Research Topic

Causal explanation in psychiatry – beyond scientism and scepticism

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We have organized a workshop on this research topic that will be held on August 22nd, at the Free University in Amsterdam. More information can be found here:Frontiers in Events ...

We have organized a workshop on this research topic that will be held on August 22nd, at the Free University in Amsterdam. More information can be found here:Frontiers in Events

Since psychiatry firmly established itself as a scientific discipline, it has been propelled forward by the hope that the different diagnostic categories distinguished in clinical practice, will turn out to correspond to unique underlying causes. However, so far there is hardly any evidence that the behavioral, cognitive and emotional manifestations of disorders such as major depression or schizophrenia can be traced back to relatively simple, common causal trajectories. Rather, the etiology of almost all mental disorders seems to be multifactorial. Different etiological factors also appear to span different levels of explanation, ranging from the (epi)genetic, neurobiological to the psychological and social level.
Moreover, many psychiatric symptoms are defined in terms of psychological states that have intentional content: patients with delusions for example suffer from beliefs about being spied upon, or about being poisoned. Traditionally, explanations in psychiatry that referred to the content of mental states such as beliefs and emotions were taken to provide hermeneutic insight (‘Verstehen’), which was separated from causal explanation (the domain of 'Erklären'). However, to strictly separate meaning from causation seems problematic in that the content of patients’ beliefs, fears and desires surely seems to be causally relevant to their illness behavior. This raises the question how such mental content could be integrated in causal explanations of mental disorder.
Progress with respect to these fundamental issues has been limited in the past decades. This has led to different responses: clinicians, broadly speaking, tend to be sceptical about the prospects of causal modelling in psychiatry; whereas scientists tend to cling to a reductionist view on mental disorder, according to which true explanation of mental disorder is considered the province of the natural sciences only (biology, genetics, neuroscience). This latter view leans towards a form of scientism, according to which only theoretical knowledge, acquired in a scientific setting, can provide us with real insight into mental disorder.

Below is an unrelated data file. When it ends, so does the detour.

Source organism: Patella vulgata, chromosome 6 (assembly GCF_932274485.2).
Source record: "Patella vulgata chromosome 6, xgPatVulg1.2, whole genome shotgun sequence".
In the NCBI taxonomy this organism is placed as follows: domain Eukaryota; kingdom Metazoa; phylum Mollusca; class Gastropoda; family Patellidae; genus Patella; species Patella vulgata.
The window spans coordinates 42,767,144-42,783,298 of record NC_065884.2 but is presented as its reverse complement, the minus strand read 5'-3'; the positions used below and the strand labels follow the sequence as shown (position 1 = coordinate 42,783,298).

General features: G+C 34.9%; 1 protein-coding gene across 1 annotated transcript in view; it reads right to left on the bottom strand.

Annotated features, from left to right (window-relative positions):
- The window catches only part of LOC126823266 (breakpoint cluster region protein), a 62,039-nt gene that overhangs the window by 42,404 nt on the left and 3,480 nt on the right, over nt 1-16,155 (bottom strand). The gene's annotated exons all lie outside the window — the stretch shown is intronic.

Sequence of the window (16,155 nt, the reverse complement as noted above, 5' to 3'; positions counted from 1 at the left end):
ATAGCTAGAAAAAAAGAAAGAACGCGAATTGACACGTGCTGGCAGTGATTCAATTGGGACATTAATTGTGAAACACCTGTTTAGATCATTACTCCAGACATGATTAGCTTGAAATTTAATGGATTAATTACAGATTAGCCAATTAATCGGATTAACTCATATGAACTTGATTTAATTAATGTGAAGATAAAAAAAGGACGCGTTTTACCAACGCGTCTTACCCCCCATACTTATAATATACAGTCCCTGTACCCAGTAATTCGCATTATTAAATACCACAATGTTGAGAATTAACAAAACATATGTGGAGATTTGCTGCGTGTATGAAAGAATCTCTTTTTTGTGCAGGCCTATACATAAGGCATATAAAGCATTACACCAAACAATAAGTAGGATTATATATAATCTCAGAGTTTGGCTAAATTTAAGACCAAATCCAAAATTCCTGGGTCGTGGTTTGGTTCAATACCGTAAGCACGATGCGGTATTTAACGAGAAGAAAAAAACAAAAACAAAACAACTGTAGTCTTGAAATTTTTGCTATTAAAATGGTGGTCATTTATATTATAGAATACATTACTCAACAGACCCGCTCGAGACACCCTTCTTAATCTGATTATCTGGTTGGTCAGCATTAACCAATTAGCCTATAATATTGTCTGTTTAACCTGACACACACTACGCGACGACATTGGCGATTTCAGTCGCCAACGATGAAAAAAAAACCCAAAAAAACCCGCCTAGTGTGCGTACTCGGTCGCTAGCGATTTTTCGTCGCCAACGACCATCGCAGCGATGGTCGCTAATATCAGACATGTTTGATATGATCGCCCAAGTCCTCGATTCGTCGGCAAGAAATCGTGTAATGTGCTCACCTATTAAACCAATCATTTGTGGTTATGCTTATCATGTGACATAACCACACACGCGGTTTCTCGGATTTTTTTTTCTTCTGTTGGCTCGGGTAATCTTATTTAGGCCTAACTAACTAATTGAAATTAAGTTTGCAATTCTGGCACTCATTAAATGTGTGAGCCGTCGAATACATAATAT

Psychiatry needs to find a way beyond scepticism and scientism. Progress in psychiatry at least requires the development of new methods and concepts to gain a better insight into the complexity of the causal processes leading to, as well as the role of mental content in the explanation of, mental disorders. In this Research Topic we want to review and discuss novel theoretical and empirical strategies addressing causation and causal explanation in psychiatry.
Some important questions would be: how could the (diachronic) complexity of mental disorders be modelled and empirically investigated? Are traditional nomological theories of causation the best framework for thinking about causation in psychiatry, or should we look at alternatives such as mechanism-based, interventionist or pluralist theories of causation and/or approaches based on complexity theory? How to integrate different levels of explanation in etiological models of mental disorder? Should the content of mental states be integrated in empirical research on mental disorders?
This Research Topic welcomes all types of contributions (reviews, philosophical analyses, original empirical studies, modelling work, discussion pieces) from psychiatry, philosophy, psychology and other relevant disciplines.


Important Note: All contributions to this Research Topic must be within the scope of the section and journal to which they are submitted, as defined in their mission statements. Frontiers reserves the right to guide an out-of-scope manuscript to a more suitable section or journal at any stage of peer review.

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